Fourth, in combintation with the Leopard move, there is the mystique surrounding Jakob Fuglsang. There is this aura around Fuglsang, which is hard to describe. He is a rather detached and quiet figure, who appears complex on the inside. Like he is always hiding a little bit of himself and is secretly laughing of the circus that unwinds before his eyes. He also clearly knows how talented he is and sometimes points this out in more subtle ways. I believe this attitude can come across as arrogant or slightly elitist to many people, especially Danes, who are famous for their quick negative responses to anyone who dare display self-belief. In addition, Fuglsang is born in Switzerland, married with a Luxembourger and he rarely sets his feet on Danish ground - not exactly ingredients that make him the trademark Danish person.

I managed to find this piece from last year, if anyone is interested. It is a tribute (in Danish) to Fuglsang, which describes his qualities from a more intellectual perspective than what is usually heard on classic cycling podcasts.
https://castbox.fm/episode/Fanbrev-til-Jakob-Fuglsang.-Danskeren,-der-kan-vinde-Tour-de-France,-har-givet-mig-lyst-til-at-kede-mig-id489374-id168268195?country=dk
Lombardia alone is of course greater than two average Tour stages. But it's not a very viewed race, and it was by far the weakest edition (perhaps of any monument) in recent times. Still, Fuglsang was not just the Danish rider with the best season, but clearly so. Maybe that would be evident to more if he medalled the WC or did something of note in the Giro.

I don't really buy the significance of his leotard move. Cancellara is still adored by the majority of Danish fans.


What's wrong with Fuglsang is not that he is shy, but that he comes across as feeling sorry for himself and always with a chip on his shoulder. Totally opposite Rolf Sørensen, he has no generosity.
 
Soren Kragh Andersen was chosen as the best Danish rider of 2020. Last year it was Mads Pedersen. Fuglsang was picked in 2017, but all in all, and considering his successes in recent years, he hasn't won as many awards as he could (and should) have. Valgren has won twice since 2010, and I don't think anyone would consider Valgren a more successful rider than Fuglsang.

* 2019: Mads Pedersen.

* 2018: Michael Valgren.

* 2017: Jakob Fuglsang.

* 2016: Amalie Dideriksen.

* 2015: Mads Würtz Schmidt.

* 2014: Michael Valgren.

* 2013: Amalie Dideriksen.

* 2012: Lasse Norman Hansen.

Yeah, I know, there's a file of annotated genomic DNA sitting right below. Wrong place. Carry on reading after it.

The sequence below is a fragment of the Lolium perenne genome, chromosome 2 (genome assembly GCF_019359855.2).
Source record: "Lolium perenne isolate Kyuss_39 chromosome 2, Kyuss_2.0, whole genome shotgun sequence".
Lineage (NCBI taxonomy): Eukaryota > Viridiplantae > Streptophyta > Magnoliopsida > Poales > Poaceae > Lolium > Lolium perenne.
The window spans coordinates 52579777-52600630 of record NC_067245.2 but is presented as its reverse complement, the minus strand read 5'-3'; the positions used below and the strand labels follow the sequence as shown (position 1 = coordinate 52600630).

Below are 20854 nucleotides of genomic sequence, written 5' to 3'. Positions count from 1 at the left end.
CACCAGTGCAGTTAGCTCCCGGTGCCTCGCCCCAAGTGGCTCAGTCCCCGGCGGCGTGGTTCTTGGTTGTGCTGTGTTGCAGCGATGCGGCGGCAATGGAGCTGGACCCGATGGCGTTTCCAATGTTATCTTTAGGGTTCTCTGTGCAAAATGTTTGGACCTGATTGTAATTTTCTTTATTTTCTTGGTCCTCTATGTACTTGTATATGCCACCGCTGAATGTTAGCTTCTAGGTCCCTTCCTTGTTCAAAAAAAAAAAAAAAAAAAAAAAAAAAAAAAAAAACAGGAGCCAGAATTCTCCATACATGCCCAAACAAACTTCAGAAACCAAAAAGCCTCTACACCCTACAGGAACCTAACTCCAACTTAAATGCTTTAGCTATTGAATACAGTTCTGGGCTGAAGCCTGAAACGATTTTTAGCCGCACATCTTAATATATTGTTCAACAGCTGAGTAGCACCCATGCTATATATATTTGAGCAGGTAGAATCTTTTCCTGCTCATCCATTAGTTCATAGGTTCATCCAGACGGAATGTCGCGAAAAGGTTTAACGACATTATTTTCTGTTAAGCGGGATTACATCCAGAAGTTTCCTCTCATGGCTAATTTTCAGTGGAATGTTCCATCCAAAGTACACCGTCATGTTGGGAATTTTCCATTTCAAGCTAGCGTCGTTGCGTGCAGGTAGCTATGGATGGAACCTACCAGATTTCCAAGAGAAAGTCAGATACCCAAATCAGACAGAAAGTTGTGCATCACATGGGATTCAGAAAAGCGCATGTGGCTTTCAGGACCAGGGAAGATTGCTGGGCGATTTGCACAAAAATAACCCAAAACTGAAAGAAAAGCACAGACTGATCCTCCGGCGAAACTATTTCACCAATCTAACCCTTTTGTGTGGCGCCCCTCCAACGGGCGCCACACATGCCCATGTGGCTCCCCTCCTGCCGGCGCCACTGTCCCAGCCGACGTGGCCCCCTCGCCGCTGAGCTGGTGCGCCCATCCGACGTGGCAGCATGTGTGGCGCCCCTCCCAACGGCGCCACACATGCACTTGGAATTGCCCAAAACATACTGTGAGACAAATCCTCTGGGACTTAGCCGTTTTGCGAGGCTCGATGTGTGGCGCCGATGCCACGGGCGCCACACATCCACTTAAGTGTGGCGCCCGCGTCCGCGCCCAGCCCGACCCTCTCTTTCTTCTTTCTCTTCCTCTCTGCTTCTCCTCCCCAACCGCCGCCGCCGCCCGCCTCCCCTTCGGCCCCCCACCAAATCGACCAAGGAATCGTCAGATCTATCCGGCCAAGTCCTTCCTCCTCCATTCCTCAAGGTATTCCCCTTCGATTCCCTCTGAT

* 2011: Lars Bak.

* 2010: Matti Breschel.
IMHO the most ridiculous is naming Pedersen as 2019 Danish Cyclist of the Year ahead of Fugslang. Fuglsang also won big races (LBL and Dauphine) and had tons of good places in relevant races, while Pedersen just landed that win which, as iconic as it might be, doesn't surpass the achievements Jakob landed.
 
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IMHO the most ridiculous is naming Pedersen as 2019 Danish Cyclist of the Year ahead of Fugslang. Fuglsang also won big races (LBL and Dauphine) and had tons of good places in relevant races, while Pedersen just landed that win which, as iconic as it might be, doesn't surpass the achievements Jakob landed.
Indeed.

He would have deserved it more this year (yes, RhD, I know), honestly.
 
Might also have something to do with Dauphiné being on TV2 (or at least TV2 Sport), and Lombardia "only" on Eurosport.



Funny thing is; for me... I think that's basically around the time that I realised that I'm not going to stop liking riders just because they change teams.

But anyway, how cool is it that we're actually having a conversation about who was the best Danish rider? As I mentioned above; not that many years ago simply having one (or a few) good result(s) was enough to make someone a clear candidate.
Yes. I can honestly admit I did not watch too much of Dauphiné this year. After the first uphill finish on Col de Porte, I felt that there was no reason to watch it. Luckily, I did find myself bored enough to turn on for the last stage though, as Roglic abandonment saved the stage and made it enjoyable, and, at times, comical to watch (thanks Thibaut Pinot).

But the whole Leopard-move never really moved me either. I remember having a very neutral relationship to the Saxo Bank team after the core group of riders left the team, as they were, in my opinion, emblematic of the spirit of the team. My response to them leaving was not to side with anyone in bitterness, but rather to just keep cheering for the riders that I had learned to love. Whether or not they rode for a Luxembourg or Danish team had no impact on my opinions.